As you would have expected, the output is a periodic sinc function. The figure below shows a zoomed-in version of the above figure over the time interval [10s, 12s] so you can better see the details of the waveforms. Here you will interpret the horizontal axis as the frequency f-axis for the signals v 2 , v 3 and v 4. Since the DTFT block samples the input signal every one second, you could have also input a pulse train of period 1s with 8 pulses instead. The outputs would have been identical.

Note that in each period, the sinc function has 8 peaks. Note that the 8-point DTFT block X1 will collect a total of 8 samples of your input signal v 1 at half-second intervals. This means that the DTFT block will see your input pulse waveform only over the time interval [0, 4s].

In other words, your input signal has been effectively reduced to:. The figure below shows the new simulation results. This is expected from the scaling property of the Fourier transform. Note that the sinc function still has 8 peaks in each period.

Using RF. Spice's arbitrary temporal waveform generator, you can define any mathematical function of time as the waveform of your voltage source. In the property dialog of this source, click the Edit Model In other words, v t stands for the time variable. For this purpose, you need to enter the following expression in the arbitrary source's property dialog:. Place and connect the part as shown in the figure below.

This will provide an 8s window to the sinc function. As you would have expected, the output is a periodic pulse function, or the periodic replicas of the "rect" function with a unit width and a period of 2Hz:. It is important to note that your finite-duration input signal as seen by the DTFT block's 8s time-limited window is indeed given by the following more sophisticated function:. The above equation explains the fluctuations and aliasing effects you can clearly see in the above plots.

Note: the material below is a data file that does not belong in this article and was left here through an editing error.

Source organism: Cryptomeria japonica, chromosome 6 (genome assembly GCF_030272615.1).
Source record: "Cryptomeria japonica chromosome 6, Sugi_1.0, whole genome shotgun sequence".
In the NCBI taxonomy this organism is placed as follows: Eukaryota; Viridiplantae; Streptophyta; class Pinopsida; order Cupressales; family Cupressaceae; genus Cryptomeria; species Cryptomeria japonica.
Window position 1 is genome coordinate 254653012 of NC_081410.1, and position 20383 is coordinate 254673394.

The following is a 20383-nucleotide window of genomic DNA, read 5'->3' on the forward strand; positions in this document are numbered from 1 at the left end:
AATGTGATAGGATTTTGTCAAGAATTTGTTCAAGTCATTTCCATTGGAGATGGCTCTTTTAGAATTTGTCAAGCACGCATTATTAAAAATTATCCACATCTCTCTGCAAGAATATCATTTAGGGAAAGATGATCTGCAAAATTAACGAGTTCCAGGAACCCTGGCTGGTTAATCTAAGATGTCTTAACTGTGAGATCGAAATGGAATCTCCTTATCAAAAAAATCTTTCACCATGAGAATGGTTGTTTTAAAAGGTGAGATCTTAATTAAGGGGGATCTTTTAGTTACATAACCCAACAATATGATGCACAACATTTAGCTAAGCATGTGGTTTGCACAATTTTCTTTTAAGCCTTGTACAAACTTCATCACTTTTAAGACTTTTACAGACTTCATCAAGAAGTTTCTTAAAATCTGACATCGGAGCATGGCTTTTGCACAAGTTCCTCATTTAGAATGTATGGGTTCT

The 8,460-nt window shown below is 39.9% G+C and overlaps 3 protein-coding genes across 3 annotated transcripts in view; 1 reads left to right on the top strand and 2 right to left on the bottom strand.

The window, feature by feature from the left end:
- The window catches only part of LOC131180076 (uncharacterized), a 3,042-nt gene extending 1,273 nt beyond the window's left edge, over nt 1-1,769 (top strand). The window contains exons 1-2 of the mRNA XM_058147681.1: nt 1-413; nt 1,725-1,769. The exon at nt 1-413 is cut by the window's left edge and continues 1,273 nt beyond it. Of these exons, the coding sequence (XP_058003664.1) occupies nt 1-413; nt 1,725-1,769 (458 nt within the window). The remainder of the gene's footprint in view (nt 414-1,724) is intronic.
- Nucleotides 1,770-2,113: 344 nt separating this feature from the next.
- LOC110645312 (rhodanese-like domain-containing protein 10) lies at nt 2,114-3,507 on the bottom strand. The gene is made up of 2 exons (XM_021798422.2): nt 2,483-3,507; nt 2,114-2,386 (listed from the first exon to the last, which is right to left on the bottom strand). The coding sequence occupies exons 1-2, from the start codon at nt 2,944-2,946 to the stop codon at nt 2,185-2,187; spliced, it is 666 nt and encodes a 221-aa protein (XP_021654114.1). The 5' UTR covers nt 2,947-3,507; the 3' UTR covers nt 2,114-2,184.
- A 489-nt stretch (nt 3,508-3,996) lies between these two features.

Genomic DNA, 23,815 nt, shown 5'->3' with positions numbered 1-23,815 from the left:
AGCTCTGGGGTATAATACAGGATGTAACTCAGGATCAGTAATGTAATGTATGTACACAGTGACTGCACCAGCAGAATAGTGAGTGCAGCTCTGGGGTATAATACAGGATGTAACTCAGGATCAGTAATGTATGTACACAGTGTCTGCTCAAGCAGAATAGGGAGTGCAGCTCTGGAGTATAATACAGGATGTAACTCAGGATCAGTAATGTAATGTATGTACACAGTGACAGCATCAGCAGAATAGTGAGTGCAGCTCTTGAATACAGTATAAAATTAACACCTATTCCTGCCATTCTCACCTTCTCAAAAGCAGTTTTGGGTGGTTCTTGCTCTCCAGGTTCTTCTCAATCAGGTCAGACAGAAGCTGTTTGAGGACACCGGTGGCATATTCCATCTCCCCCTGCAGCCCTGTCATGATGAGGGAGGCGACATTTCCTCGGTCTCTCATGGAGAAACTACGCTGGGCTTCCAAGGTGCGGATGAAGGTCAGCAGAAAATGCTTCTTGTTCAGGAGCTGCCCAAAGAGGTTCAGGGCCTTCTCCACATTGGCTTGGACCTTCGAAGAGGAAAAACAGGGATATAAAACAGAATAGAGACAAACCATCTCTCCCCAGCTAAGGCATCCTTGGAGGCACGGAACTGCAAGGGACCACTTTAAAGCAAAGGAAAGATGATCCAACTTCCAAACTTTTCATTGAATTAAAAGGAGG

Your input signal is now:. Run another transient test of your new circuit with the same parameters as before. The results are shown in the figure below, which hasn't change much compare to the previous graph.

The convolving frequency-domain sinc has been compressed more tightly. As a result, the reconstructed frequency-domain pulse output is cleaner and sharper. This reduces the width of the DTFT block's sampling window back to 8s.

Run one more transient test of your circuit with the same parameters as before. In this part of the tutorial lesson, you are going to convolve a pulse function with itself. For the input pulse you will use a Finite Sequence Pulse Generator which can be accessed from the same menu as the pulse train generator.